Loteria Board

 

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A lotería board and traditional ways to win

Lotería is a game of chance, similar to bingo, but using images on a deck of cards instead of plain numbers on ping pong balls. Every image has a name and an assigned number, but the number is usually ignored. Each player has at least one tabla, a board with a randomly created 4 x 4 grid of pictures with their corresponding name and number. Players choose what tabla they want to play with, from a variety of previously created tablas. Each one presents a different selection of images.

Loteria Deck

Lotería is the Spanish word for lottery. The deck is composed of a set of 54 different images, each one in a card. To start the game, the caller (cantor, or singer) randomly selects a card from the deck and announces it to the players by its name, sometimes using a riddle or humorous patter instead of reading the card name. The players with a matching pictogram on their board mark it off with a chip or other kind of marker (many Mexican people traditionally use small rocks, crown corks or pinto beans as markers). The first player with four chips in a horizontal, vertical or diagonal row, squared pattern,any other previously specified pattern, or fills the tabla first shouts '¡Lotería!' (Lottery!) or '¡Buenas!' (Good!) and is the winner.

History


Lotería game based on cacao being played at the Universum museum in Mexico City

Set up of a lotería game at the Museo de Culturas Populares in Toluca

The origin of lottery can be traced far back in history. The game originated in Italy in the 15th century and was brought to New Spain (Mexico) in 1769. In the beginning, lotería was a hobby of the upper classes, but eventually it became a tradition at Mexican fairs.

Loteria Board

Loteria Boards

The most famous maker of the card sets nowadays is Pasatiempos Gallo, S.A. de C.V., headquartered in the city of Santiago de Querétaro, (operating as Don Clemente, Inc. in the United States), which began publishing the game in 1887 when Don Clemente Jacques started to produce the cards. The current images have become iconic in Mexican culture, as well as gaining popularity in the US and some European countries. Other popular Loteria sets are Loteria Leo and Loteria de mi tierra.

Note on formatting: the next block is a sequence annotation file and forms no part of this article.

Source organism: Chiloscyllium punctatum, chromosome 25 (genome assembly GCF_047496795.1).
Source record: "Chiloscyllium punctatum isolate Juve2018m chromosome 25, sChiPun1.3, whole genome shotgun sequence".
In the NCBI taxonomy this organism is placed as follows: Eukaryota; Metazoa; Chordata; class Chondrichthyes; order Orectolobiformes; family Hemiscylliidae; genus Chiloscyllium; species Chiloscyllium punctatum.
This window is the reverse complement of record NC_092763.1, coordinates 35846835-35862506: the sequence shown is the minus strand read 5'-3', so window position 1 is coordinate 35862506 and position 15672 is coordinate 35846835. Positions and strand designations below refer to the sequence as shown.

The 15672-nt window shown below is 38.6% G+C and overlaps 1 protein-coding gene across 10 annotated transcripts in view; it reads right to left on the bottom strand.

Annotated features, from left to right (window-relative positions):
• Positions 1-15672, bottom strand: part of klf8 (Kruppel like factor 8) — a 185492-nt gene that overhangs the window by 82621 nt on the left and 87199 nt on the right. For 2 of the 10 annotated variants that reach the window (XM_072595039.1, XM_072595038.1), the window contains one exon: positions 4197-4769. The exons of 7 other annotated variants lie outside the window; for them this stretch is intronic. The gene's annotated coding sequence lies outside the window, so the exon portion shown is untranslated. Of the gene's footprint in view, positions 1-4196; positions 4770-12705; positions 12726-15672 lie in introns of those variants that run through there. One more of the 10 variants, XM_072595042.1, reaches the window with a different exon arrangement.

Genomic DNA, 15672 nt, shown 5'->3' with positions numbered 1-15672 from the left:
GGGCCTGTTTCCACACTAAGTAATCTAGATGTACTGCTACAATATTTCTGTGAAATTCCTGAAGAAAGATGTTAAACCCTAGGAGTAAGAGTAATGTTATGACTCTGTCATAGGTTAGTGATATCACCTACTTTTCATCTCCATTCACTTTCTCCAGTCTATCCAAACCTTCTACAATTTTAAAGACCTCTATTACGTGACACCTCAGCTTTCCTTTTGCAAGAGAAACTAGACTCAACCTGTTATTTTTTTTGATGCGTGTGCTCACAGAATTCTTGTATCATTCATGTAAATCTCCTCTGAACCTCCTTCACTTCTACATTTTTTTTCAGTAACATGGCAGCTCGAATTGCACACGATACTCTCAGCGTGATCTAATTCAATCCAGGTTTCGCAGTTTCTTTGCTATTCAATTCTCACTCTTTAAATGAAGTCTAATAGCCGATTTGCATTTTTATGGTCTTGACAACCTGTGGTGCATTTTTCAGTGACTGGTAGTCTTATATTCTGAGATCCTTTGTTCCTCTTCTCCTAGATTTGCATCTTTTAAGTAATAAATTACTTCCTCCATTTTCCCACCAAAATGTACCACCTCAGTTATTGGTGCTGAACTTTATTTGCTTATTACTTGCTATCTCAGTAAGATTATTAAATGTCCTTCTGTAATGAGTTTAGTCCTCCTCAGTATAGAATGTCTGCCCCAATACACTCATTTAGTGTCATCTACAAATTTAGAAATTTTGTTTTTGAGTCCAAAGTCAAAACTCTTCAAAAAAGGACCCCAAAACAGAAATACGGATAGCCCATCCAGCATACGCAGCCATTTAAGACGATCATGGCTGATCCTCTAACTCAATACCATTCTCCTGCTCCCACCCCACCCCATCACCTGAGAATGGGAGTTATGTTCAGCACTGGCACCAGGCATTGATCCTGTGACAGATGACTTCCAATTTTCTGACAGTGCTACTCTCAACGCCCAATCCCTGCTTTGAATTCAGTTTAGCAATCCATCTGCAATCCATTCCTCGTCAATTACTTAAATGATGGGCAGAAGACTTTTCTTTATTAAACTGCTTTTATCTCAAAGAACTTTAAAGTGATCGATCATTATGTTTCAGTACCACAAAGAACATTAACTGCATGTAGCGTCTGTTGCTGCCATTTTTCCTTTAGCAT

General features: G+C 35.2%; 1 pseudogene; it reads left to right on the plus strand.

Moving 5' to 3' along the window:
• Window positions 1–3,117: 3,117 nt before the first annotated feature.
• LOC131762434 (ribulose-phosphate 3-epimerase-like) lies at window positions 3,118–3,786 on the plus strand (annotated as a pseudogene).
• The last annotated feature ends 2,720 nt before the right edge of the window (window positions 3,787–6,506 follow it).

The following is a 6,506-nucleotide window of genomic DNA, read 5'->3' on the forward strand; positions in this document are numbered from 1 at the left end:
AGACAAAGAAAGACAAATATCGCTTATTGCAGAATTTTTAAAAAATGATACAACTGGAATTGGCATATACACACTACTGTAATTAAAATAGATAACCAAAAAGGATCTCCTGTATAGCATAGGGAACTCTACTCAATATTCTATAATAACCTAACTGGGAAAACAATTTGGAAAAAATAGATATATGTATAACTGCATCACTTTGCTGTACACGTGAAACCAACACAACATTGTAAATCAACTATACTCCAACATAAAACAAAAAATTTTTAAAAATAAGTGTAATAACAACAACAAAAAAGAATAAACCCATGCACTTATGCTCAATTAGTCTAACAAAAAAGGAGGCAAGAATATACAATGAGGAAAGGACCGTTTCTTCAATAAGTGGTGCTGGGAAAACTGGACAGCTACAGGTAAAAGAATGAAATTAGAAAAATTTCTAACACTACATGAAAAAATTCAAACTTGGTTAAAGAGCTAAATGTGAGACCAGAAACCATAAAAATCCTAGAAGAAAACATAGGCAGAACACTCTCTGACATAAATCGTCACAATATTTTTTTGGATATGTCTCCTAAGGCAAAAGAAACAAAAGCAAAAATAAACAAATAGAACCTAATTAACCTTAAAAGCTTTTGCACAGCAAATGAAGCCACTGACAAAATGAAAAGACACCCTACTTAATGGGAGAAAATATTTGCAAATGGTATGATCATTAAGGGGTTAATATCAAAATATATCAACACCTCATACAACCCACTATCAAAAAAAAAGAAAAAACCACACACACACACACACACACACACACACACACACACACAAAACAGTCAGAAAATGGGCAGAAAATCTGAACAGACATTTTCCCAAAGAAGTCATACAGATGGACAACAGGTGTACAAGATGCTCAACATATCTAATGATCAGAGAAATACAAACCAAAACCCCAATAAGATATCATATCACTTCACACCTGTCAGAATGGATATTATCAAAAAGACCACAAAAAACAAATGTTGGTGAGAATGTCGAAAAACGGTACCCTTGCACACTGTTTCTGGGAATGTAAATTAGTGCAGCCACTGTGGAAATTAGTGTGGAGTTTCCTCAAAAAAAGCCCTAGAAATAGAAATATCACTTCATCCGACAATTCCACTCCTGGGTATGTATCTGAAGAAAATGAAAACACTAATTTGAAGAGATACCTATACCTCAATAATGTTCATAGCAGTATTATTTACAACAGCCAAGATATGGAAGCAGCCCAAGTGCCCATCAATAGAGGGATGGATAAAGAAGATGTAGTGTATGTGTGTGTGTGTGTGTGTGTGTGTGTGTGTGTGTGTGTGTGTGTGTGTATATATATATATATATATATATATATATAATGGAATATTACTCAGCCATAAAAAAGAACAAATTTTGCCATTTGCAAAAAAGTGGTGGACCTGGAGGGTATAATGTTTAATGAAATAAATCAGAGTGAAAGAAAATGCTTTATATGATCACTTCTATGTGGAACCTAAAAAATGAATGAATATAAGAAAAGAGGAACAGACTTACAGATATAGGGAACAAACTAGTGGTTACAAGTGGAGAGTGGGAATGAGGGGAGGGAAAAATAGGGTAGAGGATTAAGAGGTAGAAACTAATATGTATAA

Cards and associated riddles

Catrina in Chapala, Jalisco with dress of lotería cards

The following is a list of all the original 54 Lotería cards, traditionally and broadly recognized in all of Mexico. Below each card name and number, are the riddles (in Spanish) sometimes used to tell the players which card was drawn. However, there are several less traditional set of cards, depicting different objects or animals.

Reference

Further reading

  • Lotería: A Novel, by Mario Alberto Zambrano
  • Playing Lotería: El Juego de La Lotería, by René Colato Laínez
  • El Arte De La Suerte, by Artes De Mexico Número 13, Otoño 1991, Nueva Época
  • How to play Loteria
  • Scans of Lotería decks from multiple manufacturers
  • Software to print Loteria

Photo showing how Loteria was created by Clemente Jacques, known as the Mexican lottery, became popular culture around 1945-1950. Casasola Archive. Collection: © 172058SC.INAH.FN.

You may be surprised to know that the quintessential Mexican game called La Lotería has its origins in Europe and came to Mexico by way of Spain.

The traditional Loteria originated in Italy, moved to Spain, and finally came to Mexico in 1769. Initially played by the colonial Mexican elite, it eventually was embraced by all social classes.

In the 19th and early 20th centuries, Mexican farms and towns were few and far between. Traveling Ferias (fairs) would set up in these ranchlands and small towns on the weekends, and many people would go out to them especially to play Loteria.

The game is very similar to American Bingo, with some differences. In Bingo, a number with an associated letter is randomly chosen from a rotating drum, while in Loteria, with a colorfully illustrated image is drawn from a special deck of 54 cards. The modern versions of these cards also contain the name of the image at the bottom and an associated number at the top. In both games, each player has a different game board/tabla. In Bingo, the game board has random numbers listed under their associated letters, while in Loteria, the tabla has a random pattern of images matching those found on the cards.

Tabla de Loteria, watercolor on paper Mexico c.1920 Collection of San Antonio Museum of Art

Many of the older tablas do not have words or numbers, since the originally was found in prose. These tablas were made either out of tin or paper that had been painted by popular artists, some of whom specialized in this art form.

Lotería is often referred to as “Mexican Bingo.” For anyone who has had the opportunity to play Lotería, will find similarities in playing American Bingo. However, players will quickly realize, how much more visually and intellectually engaging and fun it is to play Lotería than the American Bingo game. In American Bingo, an announcer calls out the selected letters and numbers, such as “B-4” and the players mark their game boards accordingly.

In Lotería, the announcer gives an improvised short poem or familiar phrase alluding to the image on the card (e.g. “The coat for the poor” for the image of the sun, or “The one who dies by the mouth” for the image of the fish). Each player uses a chip -often a kernel of corn or a bean-to mark the corresponding spot on his or her tabla. In either game, the first player to appropriately fill the game board or tabla in a predefined pattern will shout either “Bingo!”or “Lotería!” to win the game and receive the prize.